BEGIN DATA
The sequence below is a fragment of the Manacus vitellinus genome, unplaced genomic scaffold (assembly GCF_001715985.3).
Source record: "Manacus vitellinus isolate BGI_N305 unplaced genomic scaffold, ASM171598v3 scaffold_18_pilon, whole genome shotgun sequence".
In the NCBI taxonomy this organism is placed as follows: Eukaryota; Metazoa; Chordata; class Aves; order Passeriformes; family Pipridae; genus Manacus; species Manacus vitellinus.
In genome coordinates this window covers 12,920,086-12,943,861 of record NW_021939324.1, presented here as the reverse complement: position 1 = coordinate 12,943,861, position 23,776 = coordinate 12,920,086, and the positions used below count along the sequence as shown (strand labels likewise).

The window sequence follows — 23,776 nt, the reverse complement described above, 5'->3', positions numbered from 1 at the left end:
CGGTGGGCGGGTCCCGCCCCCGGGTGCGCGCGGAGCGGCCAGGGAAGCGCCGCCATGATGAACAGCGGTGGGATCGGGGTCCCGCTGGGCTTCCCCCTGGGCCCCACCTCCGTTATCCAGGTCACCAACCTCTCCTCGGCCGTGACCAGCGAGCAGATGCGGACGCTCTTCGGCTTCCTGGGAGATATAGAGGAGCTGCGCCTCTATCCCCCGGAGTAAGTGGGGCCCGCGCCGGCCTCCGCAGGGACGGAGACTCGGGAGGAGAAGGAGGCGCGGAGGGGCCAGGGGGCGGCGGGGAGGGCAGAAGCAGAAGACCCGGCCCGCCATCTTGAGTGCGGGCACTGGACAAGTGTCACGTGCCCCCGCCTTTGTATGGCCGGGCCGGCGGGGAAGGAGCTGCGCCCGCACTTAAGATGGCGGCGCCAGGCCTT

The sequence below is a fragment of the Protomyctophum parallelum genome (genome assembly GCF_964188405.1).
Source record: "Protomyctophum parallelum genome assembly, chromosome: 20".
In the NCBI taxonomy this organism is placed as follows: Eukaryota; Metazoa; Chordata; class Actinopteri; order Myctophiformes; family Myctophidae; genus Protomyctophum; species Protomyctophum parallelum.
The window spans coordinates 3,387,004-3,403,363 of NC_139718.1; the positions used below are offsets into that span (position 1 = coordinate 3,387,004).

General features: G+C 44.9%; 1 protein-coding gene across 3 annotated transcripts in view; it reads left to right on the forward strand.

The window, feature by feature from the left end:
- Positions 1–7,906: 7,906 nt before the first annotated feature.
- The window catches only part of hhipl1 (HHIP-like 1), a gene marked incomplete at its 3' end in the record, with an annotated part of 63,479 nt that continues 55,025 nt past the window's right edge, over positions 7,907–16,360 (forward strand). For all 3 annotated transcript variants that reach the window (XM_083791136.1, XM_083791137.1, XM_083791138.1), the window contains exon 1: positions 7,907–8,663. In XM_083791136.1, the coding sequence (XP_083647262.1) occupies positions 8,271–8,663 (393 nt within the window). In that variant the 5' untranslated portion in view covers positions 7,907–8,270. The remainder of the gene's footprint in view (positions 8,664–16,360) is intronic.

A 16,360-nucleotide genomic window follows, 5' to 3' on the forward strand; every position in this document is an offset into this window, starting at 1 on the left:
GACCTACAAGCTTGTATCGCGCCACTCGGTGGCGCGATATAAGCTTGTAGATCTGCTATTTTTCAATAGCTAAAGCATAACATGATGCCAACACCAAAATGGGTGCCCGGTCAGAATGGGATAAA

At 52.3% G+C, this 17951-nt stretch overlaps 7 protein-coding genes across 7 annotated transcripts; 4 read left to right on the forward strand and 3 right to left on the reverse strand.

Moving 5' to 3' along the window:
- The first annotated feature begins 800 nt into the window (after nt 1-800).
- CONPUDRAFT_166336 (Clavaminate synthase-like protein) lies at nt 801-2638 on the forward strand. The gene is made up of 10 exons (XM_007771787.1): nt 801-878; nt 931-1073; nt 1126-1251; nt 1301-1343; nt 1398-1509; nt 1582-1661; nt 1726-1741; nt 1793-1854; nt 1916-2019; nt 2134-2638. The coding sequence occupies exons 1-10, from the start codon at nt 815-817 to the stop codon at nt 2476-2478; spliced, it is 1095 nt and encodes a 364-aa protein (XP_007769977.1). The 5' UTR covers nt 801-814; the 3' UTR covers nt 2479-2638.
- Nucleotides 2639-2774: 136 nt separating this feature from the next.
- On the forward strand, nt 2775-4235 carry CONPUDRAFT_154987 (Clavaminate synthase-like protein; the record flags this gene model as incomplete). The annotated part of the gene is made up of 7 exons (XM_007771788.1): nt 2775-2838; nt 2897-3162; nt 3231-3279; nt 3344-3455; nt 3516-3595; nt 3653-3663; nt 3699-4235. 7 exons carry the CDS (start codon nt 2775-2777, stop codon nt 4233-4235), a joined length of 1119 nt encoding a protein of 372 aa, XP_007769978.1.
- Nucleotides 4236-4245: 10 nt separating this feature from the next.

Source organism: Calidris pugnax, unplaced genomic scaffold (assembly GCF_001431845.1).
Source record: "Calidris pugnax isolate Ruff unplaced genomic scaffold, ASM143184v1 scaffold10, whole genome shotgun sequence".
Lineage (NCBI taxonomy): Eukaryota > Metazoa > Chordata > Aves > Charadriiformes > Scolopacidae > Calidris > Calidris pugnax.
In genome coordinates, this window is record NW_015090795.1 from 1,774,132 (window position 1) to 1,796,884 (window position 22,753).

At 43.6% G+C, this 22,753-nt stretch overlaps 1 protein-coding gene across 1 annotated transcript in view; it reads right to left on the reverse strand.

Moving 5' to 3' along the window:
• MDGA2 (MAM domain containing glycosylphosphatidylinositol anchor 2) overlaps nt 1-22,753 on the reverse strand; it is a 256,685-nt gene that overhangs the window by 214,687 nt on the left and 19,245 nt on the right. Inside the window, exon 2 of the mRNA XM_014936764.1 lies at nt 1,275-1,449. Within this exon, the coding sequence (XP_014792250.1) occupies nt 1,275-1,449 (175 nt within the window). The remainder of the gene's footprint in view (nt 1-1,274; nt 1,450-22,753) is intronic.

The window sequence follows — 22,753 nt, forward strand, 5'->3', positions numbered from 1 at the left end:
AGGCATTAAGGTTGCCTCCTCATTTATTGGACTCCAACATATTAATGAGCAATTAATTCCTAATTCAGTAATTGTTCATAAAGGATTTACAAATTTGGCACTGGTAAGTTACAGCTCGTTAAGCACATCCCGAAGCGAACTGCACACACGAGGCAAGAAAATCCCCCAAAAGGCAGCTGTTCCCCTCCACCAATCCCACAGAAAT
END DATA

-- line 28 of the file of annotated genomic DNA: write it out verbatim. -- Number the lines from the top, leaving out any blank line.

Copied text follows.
At 43.6% G+C, this 22,753-nt stretch overlaps 1 protein-coding gene across 1 annotated transcript in view; it reads right to left on the reverse strand.